If art that is also vandalism is destructive then Artivism is meant to be something more constructive in the balance – even a polar opposite. For those of us who prefer to see the world holistically, the graffiti / Street Art continuum globally has always held wildly opposing instincts and missions simultaneously, neither specifically negating the other and none to be overlooked.
The term Artivism has been around about 20 years, some saying it gained currency with artists helping the Zapatistas in Chiapas in the 90s. In the Street Art world, we’ve been witnessing its used by those artists and organizations who would like to distinguish the intent of the artist as something with a social/political goodness at its core.
It’s a generally positive trend, although one has to be as critical of it as any; because our marketing-soaked modern consciousness knows that terms like these can quickly be adopted/adapted to whitewash/greenwash so many initiatives. In practice, artists have espoused politics in their street murals and less-official works for decades before we began branding it
The Pangeaseed initiative has been encouraging artists to put their best flipper forward for a few years when organizing painting festivals that center on aquatic themes, and notorious Berlin-based vandals 1UP Crew have actually taken the plunge in a spectacular way here in Nusa Penida, a small island off the gorgeously scenic Bali.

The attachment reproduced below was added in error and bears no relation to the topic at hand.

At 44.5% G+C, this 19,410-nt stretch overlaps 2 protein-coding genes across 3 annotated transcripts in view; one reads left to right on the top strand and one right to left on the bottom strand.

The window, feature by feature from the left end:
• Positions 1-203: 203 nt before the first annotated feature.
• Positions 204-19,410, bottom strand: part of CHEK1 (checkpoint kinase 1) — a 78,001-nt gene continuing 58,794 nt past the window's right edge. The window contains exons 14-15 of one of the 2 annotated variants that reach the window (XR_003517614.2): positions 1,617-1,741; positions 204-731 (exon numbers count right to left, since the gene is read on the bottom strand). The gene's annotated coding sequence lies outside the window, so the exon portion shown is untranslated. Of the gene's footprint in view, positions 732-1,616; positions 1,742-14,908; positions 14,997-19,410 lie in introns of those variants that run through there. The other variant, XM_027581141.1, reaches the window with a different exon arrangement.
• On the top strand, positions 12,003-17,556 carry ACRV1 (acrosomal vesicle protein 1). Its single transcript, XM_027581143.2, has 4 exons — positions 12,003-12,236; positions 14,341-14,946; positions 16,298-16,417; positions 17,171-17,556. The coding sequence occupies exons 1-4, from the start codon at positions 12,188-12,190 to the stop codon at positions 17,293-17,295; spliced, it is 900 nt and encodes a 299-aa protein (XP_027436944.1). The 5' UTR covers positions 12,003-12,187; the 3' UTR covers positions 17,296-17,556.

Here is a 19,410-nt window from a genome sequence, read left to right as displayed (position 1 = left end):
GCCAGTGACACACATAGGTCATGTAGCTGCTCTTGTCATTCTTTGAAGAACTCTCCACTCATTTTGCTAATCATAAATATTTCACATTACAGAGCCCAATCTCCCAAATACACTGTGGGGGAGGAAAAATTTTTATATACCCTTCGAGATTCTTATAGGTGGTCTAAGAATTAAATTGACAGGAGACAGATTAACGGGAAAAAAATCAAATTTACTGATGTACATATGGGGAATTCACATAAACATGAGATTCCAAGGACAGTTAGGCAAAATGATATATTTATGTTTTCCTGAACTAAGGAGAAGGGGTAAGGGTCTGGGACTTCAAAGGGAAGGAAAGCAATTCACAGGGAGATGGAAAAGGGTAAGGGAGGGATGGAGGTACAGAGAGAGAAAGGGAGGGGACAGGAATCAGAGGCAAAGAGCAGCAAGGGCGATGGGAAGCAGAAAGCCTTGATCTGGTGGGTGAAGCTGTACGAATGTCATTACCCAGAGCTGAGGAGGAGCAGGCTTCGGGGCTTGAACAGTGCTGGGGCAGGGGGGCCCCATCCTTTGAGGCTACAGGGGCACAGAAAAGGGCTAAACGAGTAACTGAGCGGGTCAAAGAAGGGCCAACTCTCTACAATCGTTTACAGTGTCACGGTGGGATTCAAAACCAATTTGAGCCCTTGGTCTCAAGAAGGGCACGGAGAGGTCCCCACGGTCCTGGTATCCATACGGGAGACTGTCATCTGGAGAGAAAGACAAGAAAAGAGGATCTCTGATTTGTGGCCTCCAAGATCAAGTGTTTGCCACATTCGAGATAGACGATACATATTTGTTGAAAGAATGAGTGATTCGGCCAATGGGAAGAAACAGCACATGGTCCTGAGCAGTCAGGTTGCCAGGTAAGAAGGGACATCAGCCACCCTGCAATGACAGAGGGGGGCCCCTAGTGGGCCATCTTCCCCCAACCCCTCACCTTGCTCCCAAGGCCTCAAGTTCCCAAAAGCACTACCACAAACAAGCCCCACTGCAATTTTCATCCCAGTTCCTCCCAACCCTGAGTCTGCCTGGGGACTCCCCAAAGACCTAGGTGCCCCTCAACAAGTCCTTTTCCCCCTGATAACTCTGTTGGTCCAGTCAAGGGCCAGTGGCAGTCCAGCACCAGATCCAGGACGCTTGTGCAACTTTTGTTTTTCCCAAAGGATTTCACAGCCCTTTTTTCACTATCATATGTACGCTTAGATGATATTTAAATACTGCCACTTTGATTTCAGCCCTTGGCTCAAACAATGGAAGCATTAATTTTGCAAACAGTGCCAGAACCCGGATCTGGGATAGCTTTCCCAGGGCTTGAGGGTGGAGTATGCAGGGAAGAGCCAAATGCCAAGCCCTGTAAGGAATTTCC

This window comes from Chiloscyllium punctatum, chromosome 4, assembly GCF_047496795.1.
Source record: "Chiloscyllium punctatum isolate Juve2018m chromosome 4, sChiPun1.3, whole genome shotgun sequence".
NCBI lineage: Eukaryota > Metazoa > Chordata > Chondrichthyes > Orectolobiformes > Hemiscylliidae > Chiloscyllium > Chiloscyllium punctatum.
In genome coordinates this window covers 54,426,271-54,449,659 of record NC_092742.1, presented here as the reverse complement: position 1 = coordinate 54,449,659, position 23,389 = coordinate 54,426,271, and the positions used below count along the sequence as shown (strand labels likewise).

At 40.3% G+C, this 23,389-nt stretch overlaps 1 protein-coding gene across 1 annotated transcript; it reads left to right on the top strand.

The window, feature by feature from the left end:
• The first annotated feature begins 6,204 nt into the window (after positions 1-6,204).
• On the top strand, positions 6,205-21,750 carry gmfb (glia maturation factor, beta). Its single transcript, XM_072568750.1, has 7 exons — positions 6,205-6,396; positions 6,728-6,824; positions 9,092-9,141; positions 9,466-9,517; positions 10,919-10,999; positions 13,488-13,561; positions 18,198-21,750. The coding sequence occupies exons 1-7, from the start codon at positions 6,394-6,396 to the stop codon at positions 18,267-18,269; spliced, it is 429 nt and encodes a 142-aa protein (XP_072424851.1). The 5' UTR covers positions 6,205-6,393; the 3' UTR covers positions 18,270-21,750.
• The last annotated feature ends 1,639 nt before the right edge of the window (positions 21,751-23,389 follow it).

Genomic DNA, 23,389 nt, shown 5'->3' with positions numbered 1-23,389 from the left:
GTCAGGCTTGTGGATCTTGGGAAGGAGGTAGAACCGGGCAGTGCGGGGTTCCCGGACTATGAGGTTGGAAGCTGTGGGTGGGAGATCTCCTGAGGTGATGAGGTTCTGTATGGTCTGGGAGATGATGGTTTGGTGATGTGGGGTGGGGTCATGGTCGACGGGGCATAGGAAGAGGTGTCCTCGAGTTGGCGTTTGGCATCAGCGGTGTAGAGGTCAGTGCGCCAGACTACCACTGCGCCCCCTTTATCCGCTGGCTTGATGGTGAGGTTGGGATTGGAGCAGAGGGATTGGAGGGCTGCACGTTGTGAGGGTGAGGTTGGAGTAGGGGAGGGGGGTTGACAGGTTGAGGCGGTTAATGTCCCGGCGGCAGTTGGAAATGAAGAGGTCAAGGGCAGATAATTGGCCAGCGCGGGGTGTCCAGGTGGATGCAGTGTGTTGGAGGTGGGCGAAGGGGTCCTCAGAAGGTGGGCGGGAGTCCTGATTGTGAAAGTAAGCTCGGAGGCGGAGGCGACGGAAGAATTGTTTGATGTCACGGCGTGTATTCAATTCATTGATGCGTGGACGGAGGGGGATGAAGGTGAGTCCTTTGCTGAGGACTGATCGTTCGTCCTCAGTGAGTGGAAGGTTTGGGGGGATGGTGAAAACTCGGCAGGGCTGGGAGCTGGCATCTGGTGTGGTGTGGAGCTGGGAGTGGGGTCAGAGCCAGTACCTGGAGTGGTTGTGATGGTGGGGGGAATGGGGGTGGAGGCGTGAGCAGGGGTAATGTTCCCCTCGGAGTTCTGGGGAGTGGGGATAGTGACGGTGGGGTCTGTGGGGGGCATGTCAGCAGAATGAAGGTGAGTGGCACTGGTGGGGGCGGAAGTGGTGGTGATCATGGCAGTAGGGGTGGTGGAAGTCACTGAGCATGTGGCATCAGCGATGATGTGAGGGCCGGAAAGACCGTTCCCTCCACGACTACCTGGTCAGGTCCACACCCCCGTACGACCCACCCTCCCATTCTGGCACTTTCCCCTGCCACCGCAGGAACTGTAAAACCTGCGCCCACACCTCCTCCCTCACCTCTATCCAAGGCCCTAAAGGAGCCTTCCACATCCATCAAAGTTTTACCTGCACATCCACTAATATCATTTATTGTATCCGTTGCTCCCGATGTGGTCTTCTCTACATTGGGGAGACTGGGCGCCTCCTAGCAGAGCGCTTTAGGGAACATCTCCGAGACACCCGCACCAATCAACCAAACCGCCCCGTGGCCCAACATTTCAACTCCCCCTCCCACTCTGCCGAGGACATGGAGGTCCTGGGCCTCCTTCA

“It took us a while to figure out what we can do, but we did it,” says a 1UP spokesperson about the cage they designed and built beneath the blue. “The world’s first underwater 3D installation that we hope will serve as an artificial coral reef to help regenerate corals and marine life.” It also is a giant “1Up” tag, although this one is down.
Perhaps all this communing with nature is slowly turning the attitudes of notorious vandals. “Please take care of your environment!,” they say without a trace of irony, “One United Power! One Love!” As usual, we discover that the graffiti/Street Art conversation is not always conveniently black and white.
Sometimes it is green, or aqua.
Special thanks to: Pangeaseed Foundation and Seawalls Festival Bali team.
Photos by @martincolognoli & @trax51